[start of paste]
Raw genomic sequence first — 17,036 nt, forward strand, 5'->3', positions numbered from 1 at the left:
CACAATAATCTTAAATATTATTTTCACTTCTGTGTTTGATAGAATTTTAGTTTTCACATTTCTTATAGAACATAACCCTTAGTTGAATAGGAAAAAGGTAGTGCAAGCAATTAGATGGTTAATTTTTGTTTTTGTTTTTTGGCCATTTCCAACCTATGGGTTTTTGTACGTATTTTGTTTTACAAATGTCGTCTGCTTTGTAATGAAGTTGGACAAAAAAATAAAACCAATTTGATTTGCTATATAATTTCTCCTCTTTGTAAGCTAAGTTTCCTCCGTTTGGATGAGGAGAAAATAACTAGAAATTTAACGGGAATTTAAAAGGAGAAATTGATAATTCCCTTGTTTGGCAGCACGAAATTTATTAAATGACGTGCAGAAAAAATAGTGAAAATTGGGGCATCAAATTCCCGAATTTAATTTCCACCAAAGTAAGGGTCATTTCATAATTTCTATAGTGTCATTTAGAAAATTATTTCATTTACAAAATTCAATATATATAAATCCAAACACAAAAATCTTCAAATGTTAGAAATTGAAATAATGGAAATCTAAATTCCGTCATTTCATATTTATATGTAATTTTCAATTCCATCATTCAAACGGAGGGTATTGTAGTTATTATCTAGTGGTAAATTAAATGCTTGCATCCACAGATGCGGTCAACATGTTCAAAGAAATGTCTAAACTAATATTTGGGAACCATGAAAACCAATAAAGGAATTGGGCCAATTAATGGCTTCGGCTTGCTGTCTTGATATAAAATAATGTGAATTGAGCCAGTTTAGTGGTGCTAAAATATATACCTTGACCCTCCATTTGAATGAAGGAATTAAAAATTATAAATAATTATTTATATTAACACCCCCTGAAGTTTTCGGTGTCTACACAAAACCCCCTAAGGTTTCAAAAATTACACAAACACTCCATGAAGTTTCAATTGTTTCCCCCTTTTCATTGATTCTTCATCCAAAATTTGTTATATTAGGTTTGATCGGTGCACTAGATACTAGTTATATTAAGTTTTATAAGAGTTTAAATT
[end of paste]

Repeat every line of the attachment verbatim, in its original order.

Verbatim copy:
Raw genomic sequence first — 17,036 nt, forward strand, 5'->3', positions numbered from 1 at the left:
CACAATAATCTTAAATATTATTTTCACTTCTGTGTTTGATAGAATTTTAGTTTTCACATTTCTTATAGAACATAACCCTTAGTTGAATAGGAAAAAGGTAGTGCAAGCAATTAGATGGTTAATTTTTGTTTTTGTTTTTTGGCCATTTCCAACCTATGGGTTTTTGTACGTATTTTGTTTTACAAATGTCGTCTGCTTTGTAATGAAGTTGGACAAAAAAATAAAACCAATTTGATTTGCTATATAATTTCTCCTCTTTGTAAGCTAAGTTTCCTCCGTTTGGATGAGGAGAAAATAACTAGAAATTTAACGGGAATTTAAAAGGAGAAATTGATAATTCCCTTGTTTGGCAGCACGAAATTTATTAAATGACGTGCAGAAAAAATAGTGAAAATTGGGGCATCAAATTCCCGAATTTAATTTCCACCAAAGTAAGGGTCATTTCATAATTTCTATAGTGTCATTTAGAAAATTATTTCATTTACAAAATTCAATATATATAAATCCAAACACAAAAATCTTCAAATGTTAGAAATTGAAATAATGGAAATCTAAATTCCGTCATTTCATATTTATATGTAATTTTCAATTCCATCATTCAAACGGAGGGTATTGTAGTTATTATCTAGTGGTAAATTAAATGCTTGCATCCACAGATGCGGTCAACATGTTCAAAGAAATGTCTAAACTAATATTTGGGAACCATGAAAACCAATAAAGGAATTGGGCCAATTAATGGCTTCGGCTTGCTGTCTTGATATAAAATAATGTGAATTGAGCCAGTTTAGTGGTGCTAAAATATATACCTTGACCCTCCATTTGAATGAAGGAATTAAAAATTATAAATAATTATTTATATTAACACCCCCTGAAGTTTTCGGTGTCTACACAAAACCCCCTAAGGTTTCAAAAATTACACAAACACTCCATGAAGTTTCAATTGTTTCCCCCTTTTCATTGATTCTTCATCCAAAATTTGTTATATTAGGTTTGATCGGTGCACTAGATACTAGTTATATTAAGTTTTATAAGAGTTTAAATT